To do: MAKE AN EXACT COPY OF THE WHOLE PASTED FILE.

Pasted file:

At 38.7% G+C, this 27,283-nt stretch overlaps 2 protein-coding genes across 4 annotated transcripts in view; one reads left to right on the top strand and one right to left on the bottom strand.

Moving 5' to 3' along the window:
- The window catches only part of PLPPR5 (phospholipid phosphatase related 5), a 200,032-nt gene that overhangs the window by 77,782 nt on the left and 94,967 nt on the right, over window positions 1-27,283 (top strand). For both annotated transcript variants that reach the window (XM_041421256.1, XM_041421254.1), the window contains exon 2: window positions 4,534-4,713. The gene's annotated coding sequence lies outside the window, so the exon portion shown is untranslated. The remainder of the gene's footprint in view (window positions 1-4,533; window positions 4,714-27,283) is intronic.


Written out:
At 38.7% G+C, this 27,283-nt stretch overlaps 2 protein-coding genes across 4 annotated transcripts in view; one reads left to right on the top strand and one right to left on the bottom strand.

Moving 5' to 3' along the window:
- The window catches only part of PLPPR5 (phospholipid phosphatase related 5), a 200,032-nt gene that overhangs the window by 77,782 nt on the left and 94,967 nt on the right, over window positions 1-27,283 (top strand). For both annotated transcript variants that reach the window (XM_041421256.1, XM_041421254.1), the window contains exon 2: window positions 4,534-4,713. The gene's annotated coding sequence lies outside the window, so the exon portion shown is untranslated. The remainder of the gene's footprint in view (window positions 1-4,533; window positions 4,714-27,283) is intronic.